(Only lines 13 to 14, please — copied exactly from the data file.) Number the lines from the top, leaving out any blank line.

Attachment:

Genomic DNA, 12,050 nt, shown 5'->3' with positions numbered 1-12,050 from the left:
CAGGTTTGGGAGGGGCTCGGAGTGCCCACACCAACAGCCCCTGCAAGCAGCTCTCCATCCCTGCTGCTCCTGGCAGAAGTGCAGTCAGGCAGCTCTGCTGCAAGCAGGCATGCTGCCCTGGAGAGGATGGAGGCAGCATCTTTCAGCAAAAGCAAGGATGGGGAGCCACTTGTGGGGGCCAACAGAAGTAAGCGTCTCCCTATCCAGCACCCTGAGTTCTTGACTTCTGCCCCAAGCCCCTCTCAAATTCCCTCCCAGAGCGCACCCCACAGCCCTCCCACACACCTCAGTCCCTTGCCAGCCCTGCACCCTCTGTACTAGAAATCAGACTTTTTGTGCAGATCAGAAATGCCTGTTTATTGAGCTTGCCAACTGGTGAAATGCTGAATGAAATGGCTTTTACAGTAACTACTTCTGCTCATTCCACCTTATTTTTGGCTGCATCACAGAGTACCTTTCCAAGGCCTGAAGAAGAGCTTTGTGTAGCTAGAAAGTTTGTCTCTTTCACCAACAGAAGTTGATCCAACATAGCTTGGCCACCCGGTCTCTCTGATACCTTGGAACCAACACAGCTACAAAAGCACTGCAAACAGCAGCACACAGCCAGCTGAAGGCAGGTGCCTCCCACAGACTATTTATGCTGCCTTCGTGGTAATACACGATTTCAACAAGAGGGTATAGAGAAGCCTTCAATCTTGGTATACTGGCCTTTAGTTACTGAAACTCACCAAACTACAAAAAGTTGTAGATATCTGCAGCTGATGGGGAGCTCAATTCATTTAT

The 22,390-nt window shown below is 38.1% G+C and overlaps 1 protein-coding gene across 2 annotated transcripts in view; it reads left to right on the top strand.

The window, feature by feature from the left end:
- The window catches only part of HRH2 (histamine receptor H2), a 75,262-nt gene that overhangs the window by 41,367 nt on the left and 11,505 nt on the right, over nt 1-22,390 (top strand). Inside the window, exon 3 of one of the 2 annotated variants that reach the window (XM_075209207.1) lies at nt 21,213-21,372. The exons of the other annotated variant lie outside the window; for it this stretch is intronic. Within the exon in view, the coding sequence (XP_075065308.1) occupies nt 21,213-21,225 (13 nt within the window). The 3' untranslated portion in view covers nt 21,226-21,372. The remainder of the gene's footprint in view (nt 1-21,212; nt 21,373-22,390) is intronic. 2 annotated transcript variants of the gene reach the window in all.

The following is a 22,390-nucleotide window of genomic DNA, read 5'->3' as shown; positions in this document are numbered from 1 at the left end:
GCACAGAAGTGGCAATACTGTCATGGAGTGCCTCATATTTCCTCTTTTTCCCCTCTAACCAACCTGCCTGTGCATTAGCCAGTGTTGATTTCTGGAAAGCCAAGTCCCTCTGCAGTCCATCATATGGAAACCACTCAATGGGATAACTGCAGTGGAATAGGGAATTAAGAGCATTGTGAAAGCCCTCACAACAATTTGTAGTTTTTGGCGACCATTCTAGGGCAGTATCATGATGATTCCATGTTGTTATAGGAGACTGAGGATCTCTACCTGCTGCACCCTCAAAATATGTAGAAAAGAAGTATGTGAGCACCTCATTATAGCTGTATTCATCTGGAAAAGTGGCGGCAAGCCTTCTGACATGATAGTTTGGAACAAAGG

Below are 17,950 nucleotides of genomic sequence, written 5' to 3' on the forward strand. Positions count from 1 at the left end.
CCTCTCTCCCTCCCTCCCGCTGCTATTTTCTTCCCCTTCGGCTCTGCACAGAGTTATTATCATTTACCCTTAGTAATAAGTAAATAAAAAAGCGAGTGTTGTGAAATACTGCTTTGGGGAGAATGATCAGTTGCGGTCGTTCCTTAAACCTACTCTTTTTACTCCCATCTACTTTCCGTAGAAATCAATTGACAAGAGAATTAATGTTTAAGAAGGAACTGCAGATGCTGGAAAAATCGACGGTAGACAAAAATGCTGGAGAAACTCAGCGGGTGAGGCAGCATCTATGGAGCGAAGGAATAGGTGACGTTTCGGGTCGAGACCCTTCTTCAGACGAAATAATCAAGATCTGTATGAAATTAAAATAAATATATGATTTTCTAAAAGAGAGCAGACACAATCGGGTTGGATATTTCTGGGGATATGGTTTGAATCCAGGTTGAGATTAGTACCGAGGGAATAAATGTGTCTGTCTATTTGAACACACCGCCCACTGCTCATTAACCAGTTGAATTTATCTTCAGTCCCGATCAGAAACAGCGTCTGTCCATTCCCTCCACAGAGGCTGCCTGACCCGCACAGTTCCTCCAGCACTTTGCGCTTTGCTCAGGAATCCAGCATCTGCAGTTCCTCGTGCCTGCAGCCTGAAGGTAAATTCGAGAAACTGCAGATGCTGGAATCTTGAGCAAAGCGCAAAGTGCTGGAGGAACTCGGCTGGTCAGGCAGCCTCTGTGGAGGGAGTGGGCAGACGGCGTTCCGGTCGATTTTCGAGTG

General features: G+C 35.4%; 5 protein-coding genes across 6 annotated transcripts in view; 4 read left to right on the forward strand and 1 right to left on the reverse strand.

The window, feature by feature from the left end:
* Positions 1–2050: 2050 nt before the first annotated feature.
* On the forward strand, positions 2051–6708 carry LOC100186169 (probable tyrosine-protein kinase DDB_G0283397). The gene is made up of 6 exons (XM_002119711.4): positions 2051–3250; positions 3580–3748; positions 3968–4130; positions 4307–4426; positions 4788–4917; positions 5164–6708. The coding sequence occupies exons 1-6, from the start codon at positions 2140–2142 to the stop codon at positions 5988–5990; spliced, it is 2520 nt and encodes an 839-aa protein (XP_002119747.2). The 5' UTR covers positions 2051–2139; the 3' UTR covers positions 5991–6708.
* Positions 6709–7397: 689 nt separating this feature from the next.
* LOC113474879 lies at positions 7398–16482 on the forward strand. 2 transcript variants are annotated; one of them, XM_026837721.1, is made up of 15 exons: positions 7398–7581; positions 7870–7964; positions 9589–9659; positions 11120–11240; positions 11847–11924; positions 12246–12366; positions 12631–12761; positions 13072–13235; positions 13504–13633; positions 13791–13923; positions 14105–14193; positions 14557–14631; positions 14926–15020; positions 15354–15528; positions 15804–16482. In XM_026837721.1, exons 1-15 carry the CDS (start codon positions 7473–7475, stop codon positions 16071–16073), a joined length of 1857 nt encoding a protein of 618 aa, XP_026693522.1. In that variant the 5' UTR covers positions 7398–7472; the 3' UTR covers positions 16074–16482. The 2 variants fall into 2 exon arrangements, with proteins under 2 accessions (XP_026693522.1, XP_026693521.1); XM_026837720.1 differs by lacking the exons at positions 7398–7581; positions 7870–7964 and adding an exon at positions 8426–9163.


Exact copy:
* On the forward strand, positions 2051–6708 carry LOC100186169 (probable tyrosine-protein kinase DDB_G0283397). The gene is made up of 6 exons (XM_002119711.4): positions 2051–3250; positions 3580–3748; positions 3968–4130; positions 4307–4426; positions 4788–4917; positions 5164–6708. The coding sequence occupies exons 1-6, from the start codon at positions 2140–2142 to the stop codon at positions 5988–5990; spliced, it is 2520 nt and encodes an 839-aa protein (XP_002119747.2). The 5' UTR covers positions 2051–2139; the 3' UTR covers positions 5991–6708.
* Positions 6709–7397: 689 nt separating this feature from the next.